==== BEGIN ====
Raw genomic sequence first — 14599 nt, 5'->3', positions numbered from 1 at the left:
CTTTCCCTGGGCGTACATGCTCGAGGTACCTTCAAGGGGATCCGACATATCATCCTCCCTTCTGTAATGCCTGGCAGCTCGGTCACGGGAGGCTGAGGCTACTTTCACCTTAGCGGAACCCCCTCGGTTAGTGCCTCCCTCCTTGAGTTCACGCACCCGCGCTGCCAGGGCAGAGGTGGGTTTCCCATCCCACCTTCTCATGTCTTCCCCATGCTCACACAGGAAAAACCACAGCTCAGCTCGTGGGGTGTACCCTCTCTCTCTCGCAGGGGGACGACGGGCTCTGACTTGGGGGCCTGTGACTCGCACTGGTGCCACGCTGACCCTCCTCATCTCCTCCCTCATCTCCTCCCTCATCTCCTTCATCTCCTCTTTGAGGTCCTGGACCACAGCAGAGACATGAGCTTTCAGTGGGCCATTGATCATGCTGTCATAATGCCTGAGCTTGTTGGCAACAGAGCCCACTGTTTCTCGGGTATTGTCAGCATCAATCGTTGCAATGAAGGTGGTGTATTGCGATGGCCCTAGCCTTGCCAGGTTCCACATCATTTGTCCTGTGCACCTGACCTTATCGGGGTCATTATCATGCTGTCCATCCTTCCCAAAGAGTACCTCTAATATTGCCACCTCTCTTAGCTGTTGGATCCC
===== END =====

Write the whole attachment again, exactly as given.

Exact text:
Raw genomic sequence first — 14599 nt, 5'->3', positions numbered from 1 at the left:
CTTTCCCTGGGCGTACATGCTCGAGGTACCTTCAAGGGGATCCGACATATCATCCTCCCTTCTGTAATGCCTGGCAGCTCGGTCACGGGAGGCTGAGGCTACTTTCACCTTAGCGGAACCCCCTCGGTTAGTGCCTCCCTCCTTGAGTTCACGCACCCGCGCTGCCAGGGCAGAGGTGGGTTTCCCATCCCACCTTCTCATGTCTTCCCCATGCTCACACAGGAAAAACCACAGCTCAGCTCGTGGGGTGTACCCTCTCTCTCTCGCAGGGGGACGACGGGCTCTGACTTGGGGGCCTGTGACTCGCACTGGTGCCACGCTGACCCTCCTCATCTCCTCCCTCATCTCCTCCCTCATCTCCTTCATCTCCTCTTTGAGGTCCTGGACCACAGCAGAGACATGAGCTTTCAGTGGGCCATTGATCATGCTGTCATAATGCCTGAGCTTGTTGGCAACAGAGCCCACTGTTTCTCGGGTATTGTCAGCATCAATCGTTGCAATGAAGGTGGTGTATTGCGATGGCCCTAGCCTTGCCAGGTTCCACATCATTTGTCCTGTGCACCTGACCTTATCGGGGTCATTATCATGCTGTCCATCCTTCCCAAAGAGTACCTCTAATATTGCCACCTCTCTTAGCTGTTGGATCCC